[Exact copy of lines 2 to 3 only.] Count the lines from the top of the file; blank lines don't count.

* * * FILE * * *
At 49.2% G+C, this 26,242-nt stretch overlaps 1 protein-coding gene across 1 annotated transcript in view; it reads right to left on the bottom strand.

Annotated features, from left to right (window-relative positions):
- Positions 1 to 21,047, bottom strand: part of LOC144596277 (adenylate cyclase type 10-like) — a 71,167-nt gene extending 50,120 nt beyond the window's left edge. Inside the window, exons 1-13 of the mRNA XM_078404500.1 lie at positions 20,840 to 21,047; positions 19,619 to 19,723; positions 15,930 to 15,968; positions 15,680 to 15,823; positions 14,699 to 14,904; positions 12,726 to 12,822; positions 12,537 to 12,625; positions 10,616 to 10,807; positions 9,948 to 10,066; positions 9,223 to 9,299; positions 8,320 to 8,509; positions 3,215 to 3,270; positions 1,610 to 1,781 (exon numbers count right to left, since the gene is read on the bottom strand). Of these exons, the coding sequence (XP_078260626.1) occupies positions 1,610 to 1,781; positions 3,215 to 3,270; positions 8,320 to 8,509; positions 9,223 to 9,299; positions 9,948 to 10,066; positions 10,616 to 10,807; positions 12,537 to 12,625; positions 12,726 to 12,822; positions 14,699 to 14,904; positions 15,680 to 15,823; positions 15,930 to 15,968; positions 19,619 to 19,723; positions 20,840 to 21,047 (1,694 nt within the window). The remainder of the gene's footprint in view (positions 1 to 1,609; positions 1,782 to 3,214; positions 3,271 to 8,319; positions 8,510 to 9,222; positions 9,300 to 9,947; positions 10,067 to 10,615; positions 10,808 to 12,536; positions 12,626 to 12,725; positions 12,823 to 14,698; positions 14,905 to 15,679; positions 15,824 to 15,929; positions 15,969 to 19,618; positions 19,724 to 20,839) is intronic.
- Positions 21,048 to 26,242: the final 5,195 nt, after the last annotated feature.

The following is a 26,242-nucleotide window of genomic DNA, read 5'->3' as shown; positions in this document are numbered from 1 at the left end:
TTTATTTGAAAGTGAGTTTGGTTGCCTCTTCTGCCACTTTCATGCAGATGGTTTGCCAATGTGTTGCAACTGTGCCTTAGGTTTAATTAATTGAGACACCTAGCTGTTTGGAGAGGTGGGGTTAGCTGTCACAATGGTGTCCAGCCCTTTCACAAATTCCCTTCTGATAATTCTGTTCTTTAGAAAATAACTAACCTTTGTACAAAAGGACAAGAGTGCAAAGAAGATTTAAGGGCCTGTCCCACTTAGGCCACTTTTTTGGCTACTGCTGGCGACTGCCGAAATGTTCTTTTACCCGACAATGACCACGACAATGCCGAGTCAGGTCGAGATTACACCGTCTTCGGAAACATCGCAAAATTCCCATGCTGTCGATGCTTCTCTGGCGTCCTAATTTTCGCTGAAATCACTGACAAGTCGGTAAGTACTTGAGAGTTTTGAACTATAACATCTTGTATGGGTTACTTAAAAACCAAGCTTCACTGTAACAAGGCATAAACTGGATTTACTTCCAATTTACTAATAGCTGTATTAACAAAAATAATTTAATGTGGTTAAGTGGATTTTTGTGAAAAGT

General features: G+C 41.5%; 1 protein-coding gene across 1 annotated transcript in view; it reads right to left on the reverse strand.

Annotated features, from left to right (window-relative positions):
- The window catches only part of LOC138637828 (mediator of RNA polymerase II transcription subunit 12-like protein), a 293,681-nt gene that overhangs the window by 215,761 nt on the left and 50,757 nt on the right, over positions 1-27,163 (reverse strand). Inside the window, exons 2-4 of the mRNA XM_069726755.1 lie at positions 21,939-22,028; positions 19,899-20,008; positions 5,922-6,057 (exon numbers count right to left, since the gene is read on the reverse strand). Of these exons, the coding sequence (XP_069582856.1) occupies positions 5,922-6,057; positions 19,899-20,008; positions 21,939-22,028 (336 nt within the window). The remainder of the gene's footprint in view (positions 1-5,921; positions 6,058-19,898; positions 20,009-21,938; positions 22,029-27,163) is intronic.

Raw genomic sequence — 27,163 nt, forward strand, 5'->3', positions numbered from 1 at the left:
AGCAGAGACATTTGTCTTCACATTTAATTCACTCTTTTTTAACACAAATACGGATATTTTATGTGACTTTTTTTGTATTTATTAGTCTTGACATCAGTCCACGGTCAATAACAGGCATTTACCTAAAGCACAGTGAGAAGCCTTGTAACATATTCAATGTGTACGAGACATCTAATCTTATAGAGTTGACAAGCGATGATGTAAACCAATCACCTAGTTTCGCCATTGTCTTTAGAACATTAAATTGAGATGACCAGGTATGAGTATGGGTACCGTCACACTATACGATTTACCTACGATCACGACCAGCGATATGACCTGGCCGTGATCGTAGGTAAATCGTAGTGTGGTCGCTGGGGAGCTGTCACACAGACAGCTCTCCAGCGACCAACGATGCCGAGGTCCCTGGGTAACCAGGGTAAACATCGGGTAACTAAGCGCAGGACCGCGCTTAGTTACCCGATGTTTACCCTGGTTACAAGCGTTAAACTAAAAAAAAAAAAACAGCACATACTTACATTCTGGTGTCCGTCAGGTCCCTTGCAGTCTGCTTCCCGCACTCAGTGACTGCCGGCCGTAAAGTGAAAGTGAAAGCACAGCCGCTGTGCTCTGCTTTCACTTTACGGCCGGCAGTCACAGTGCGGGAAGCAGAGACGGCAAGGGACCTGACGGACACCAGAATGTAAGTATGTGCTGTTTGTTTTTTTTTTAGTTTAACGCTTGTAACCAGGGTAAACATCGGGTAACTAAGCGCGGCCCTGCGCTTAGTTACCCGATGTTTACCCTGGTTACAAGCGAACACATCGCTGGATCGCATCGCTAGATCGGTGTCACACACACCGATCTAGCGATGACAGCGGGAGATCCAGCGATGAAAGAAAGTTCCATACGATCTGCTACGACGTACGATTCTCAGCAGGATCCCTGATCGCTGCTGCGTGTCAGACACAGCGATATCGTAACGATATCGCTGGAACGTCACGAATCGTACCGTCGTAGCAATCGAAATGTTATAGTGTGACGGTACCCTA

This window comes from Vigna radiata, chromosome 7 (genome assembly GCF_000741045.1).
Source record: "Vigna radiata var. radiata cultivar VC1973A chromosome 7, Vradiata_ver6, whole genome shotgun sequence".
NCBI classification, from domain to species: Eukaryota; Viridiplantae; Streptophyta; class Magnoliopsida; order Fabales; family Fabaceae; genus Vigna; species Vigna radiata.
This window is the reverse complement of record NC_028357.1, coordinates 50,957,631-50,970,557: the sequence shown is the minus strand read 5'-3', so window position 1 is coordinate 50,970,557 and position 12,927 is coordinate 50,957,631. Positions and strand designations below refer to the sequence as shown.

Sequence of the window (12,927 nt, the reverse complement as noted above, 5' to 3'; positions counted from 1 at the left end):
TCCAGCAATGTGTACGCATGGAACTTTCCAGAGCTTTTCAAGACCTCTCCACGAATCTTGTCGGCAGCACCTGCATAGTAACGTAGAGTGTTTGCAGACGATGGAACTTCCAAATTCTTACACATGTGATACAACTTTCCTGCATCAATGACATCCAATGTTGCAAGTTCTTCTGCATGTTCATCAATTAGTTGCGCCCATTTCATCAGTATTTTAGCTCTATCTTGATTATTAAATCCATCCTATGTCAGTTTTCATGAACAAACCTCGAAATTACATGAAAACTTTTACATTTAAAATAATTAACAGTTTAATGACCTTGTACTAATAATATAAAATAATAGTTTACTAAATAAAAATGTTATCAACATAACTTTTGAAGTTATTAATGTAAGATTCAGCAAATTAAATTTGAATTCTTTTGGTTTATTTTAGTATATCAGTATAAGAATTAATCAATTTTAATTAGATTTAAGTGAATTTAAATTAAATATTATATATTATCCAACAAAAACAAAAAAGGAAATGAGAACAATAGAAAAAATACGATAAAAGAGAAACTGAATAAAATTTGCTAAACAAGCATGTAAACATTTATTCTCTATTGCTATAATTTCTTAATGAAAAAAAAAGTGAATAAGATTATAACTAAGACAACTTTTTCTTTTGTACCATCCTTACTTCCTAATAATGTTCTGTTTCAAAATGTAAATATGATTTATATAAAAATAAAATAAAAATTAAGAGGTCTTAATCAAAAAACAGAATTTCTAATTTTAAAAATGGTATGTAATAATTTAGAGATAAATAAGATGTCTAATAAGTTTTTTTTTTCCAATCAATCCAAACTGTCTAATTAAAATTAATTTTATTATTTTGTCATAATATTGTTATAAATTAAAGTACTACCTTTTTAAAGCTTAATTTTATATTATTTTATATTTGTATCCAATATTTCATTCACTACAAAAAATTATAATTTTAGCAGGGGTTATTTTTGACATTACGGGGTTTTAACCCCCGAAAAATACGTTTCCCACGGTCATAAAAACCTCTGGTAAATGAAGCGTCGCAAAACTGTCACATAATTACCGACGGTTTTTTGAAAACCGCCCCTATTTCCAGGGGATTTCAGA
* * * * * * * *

Annotated features, from left to right (window-relative positions):
- Positions 1 to 21,047, bottom strand: part of LOC144596277 (adenylate cyclase type 10-like) — a 71,167-nt gene extending 50,120 nt beyond the window's left edge. Inside the window, exons 1-13 of the mRNA XM_078404500.1 lie at positions 20,840 to 21,047; positions 19,619 to 19,723; positions 15,930 to 15,968; positions 15,680 to 15,823; positions 14,699 to 14,904; positions 12,726 to 12,822; positions 12,537 to 12,625; positions 10,616 to 10,807; positions 9,948 to 10,066; positions 9,223 to 9,299; positions 8,320 to 8,509; positions 3,215 to 3,270; positions 1,610 to 1,781 (exon numbers count right to left, since the gene is read on the bottom strand). Of these exons, the coding sequence (XP_078260626.1) occupies positions 1,610 to 1,781; positions 3,215 to 3,270; positions 8,320 to 8,509; positions 9,223 to 9,299; positions 9,948 to 10,066; positions 10,616 to 10,807; positions 12,537 to 12,625; positions 12,726 to 12,822; positions 14,699 to 14,904; positions 15,680 to 15,823; positions 15,930 to 15,968; positions 19,619 to 19,723; positions 20,840 to 21,047 (1,694 nt within the window). The remainder of the gene's footprint in view (positions 1 to 1,609; positions 1,782 to 3,214; positions 3,271 to 8,319; positions 8,510 to 9,222; positions 9,300 to 9,947; positions 10,067 to 10,615; positions 10,808 to 12,536; positions 12,626 to 12,725; positions 12,823 to 14,698; positions 14,905 to 15,679; positions 15,824 to 15,929; positions 15,969 to 19,618; positions 19,724 to 20,839) is intronic.